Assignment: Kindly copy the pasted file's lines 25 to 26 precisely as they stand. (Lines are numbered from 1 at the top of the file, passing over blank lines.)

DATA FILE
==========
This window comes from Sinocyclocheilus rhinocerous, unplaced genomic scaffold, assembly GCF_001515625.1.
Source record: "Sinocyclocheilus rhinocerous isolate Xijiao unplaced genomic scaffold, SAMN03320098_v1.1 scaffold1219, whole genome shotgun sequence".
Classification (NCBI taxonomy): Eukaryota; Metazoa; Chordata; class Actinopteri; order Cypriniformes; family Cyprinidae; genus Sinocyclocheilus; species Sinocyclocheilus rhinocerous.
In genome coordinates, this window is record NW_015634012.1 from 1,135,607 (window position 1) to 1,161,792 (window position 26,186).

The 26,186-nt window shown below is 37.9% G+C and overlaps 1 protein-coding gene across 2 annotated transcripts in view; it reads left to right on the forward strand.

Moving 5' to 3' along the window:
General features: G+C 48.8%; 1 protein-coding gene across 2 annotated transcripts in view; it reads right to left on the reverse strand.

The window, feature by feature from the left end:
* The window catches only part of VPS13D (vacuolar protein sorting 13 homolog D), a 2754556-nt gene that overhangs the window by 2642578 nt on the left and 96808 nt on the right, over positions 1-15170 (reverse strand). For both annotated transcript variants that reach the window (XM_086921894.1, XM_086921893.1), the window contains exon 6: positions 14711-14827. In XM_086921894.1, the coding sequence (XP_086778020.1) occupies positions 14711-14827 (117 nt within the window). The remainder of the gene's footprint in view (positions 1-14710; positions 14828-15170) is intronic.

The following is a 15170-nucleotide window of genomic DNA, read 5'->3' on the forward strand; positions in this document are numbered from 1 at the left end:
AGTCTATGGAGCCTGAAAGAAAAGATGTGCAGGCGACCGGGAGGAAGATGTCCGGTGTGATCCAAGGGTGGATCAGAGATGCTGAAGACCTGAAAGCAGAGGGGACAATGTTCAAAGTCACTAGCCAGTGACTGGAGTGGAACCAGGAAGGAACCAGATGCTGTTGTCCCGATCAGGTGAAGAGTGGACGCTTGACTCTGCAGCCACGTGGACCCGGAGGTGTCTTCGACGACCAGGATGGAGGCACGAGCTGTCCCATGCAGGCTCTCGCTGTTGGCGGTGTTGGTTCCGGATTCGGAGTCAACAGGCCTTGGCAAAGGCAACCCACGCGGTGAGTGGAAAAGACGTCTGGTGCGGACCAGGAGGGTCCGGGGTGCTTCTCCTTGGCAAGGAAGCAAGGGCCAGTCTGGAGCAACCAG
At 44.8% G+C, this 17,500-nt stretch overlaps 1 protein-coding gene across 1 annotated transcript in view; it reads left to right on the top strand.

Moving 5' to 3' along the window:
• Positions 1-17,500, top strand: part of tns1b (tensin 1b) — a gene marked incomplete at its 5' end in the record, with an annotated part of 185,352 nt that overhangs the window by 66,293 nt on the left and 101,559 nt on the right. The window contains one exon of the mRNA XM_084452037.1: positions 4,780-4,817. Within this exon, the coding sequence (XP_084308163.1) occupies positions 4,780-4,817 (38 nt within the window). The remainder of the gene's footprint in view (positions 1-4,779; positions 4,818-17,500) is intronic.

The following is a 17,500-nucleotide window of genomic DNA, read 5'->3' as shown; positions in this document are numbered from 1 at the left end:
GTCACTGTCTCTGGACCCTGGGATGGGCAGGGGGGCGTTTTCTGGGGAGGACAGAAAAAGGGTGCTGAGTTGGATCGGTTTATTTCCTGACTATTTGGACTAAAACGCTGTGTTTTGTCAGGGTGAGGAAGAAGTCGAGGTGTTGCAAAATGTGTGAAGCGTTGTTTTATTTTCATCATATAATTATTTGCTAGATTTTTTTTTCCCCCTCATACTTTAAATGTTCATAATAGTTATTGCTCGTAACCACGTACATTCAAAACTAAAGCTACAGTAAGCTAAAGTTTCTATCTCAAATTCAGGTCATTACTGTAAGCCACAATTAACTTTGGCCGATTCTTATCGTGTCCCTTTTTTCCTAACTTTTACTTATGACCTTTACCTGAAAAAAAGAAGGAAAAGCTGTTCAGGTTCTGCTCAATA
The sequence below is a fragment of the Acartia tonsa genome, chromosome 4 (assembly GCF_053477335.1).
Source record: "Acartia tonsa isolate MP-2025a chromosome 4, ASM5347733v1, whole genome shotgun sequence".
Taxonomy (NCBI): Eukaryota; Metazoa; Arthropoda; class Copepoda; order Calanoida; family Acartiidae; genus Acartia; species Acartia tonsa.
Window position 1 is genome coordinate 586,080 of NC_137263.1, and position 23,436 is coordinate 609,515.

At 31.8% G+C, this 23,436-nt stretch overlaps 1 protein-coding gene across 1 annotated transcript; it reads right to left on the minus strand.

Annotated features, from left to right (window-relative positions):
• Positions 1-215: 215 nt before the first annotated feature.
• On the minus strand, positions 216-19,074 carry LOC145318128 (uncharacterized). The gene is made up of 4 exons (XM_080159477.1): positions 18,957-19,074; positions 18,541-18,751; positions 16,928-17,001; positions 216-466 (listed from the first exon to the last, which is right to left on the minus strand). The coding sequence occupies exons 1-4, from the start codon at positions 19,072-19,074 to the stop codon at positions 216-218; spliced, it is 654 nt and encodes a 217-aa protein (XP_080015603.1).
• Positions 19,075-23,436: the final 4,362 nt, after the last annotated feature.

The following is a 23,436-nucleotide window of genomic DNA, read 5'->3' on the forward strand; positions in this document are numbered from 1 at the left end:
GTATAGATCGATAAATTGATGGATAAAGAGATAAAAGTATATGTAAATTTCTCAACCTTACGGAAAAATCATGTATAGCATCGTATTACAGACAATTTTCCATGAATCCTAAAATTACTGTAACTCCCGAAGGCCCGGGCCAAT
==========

• Positions 19,075-23,436: the final 4,362 nt, after the last annotated feature.

The following is a 23,436-nucleotide window of genomic DNA, read 5'->3' on the forward strand; positions in this document are numbered from 1 at the left end: